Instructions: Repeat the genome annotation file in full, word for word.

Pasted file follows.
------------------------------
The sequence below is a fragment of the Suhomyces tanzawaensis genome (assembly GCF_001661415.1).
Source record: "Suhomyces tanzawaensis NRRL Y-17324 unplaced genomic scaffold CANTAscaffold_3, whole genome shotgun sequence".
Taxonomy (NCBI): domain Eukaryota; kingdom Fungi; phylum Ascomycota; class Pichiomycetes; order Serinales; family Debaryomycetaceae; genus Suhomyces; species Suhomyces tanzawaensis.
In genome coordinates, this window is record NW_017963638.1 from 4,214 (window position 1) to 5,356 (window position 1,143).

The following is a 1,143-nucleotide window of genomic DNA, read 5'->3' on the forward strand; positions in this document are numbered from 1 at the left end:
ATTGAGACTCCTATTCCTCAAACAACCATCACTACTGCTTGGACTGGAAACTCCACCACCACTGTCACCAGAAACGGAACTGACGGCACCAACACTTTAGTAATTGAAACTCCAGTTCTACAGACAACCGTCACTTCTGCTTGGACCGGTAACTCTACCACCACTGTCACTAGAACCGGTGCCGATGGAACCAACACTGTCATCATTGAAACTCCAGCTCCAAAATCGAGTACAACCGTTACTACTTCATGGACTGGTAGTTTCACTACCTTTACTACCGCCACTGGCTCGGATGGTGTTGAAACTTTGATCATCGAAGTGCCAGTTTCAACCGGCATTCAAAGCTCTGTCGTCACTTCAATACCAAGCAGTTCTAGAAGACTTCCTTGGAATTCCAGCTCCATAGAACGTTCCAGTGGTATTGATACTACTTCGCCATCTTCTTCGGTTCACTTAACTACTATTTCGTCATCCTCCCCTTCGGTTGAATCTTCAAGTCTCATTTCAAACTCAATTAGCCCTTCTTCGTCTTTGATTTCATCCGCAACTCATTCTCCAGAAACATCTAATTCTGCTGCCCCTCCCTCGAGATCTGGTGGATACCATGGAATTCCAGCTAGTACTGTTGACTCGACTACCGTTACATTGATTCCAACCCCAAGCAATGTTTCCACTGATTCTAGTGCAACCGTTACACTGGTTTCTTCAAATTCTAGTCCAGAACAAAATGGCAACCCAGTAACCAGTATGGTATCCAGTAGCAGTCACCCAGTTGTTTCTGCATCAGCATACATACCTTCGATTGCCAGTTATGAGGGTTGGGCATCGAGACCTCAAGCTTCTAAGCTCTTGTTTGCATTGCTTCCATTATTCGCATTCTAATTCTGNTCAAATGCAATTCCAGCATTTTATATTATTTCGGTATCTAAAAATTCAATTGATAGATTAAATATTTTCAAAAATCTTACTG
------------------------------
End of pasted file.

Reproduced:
The sequence below is a fragment of the Suhomyces tanzawaensis genome (assembly GCF_001661415.1).
Source record: "Suhomyces tanzawaensis NRRL Y-17324 unplaced genomic scaffold CANTAscaffold_3, whole genome shotgun sequence".
Taxonomy (NCBI): domain Eukaryota; kingdom Fungi; phylum Ascomycota; class Pichiomycetes; order Serinales; family Debaryomycetaceae; genus Suhomyces; species Suhomyces tanzawaensis.
In genome coordinates, this window is record NW_017963638.1 from 4,214 (window position 1) to 5,356 (window position 1,143).

The following is a 1,143-nucleotide window of genomic DNA, read 5'->3' on the forward strand; positions in this document are numbered from 1 at the left end:
ATTGAGACTCCTATTCCTCAAACAACCATCACTACTGCTTGGACTGGAAACTCCACCACCACTGTCACCAGAAACGGAACTGACGGCACCAACACTTTAGTAATTGAAACTCCAGTTCTACAGACAACCGTCACTTCTGCTTGGACCGGTAACTCTACCACCACTGTCACTAGAACCGGTGCCGATGGAACCAACACTGTCATCATTGAAACTCCAGCTCCAAAATCGAGTACAACCGTTACTACTTCATGGACTGGTAGTTTCACTACCTTTACTACCGCCACTGGCTCGGATGGTGTTGAAACTTTGATCATCGAAGTGCCAGTTTCAACCGGCATTCAAAGCTCTGTCGTCACTTCAATACCAAGCAGTTCTAGAAGACTTCCTTGGAATTCCAGCTCCATAGAACGTTCCAGTGGTATTGATACTACTTCGCCATCTTCTTCGGTTCACTTAACTACTATTTCGTCATCCTCCCCTTCGGTTGAATCTTCAAGTCTCATTTCAAACTCAATTAGCCCTTCTTCGTCTTTGATTTCATCCGCAACTCATTCTCCAGAAACATCTAATTCTGCTGCCCCTCCCTCGAGATCTGGTGGATACCATGGAATTCCAGCTAGTACTGTTGACTCGACTACCGTTACATTGATTCCAACCCCAAGCAATGTTTCCACTGATTCTAGTGCAACCGTTACACTGGTTTCTTCAAATTCTAGTCCAGAACAAAATGGCAACCCAGTAACCAGTATGGTATCCAGTAGCAGTCACCCAGTTGTTTCTGCATCAGCATACATACCTTCGATTGCCAGTTATGAGGGTTGGGCATCGAGACCTCAAGCTTCTAAGCTCTTGTTTGCATTGCTTCCATTATTCGCATTCTAATTCTGNTCAAATGCAATTCCAGCATTTTATATTATTTCGGTATCTAAAAATTCAATTGATAGATTAAATATTTTCAAAAATCTTACTG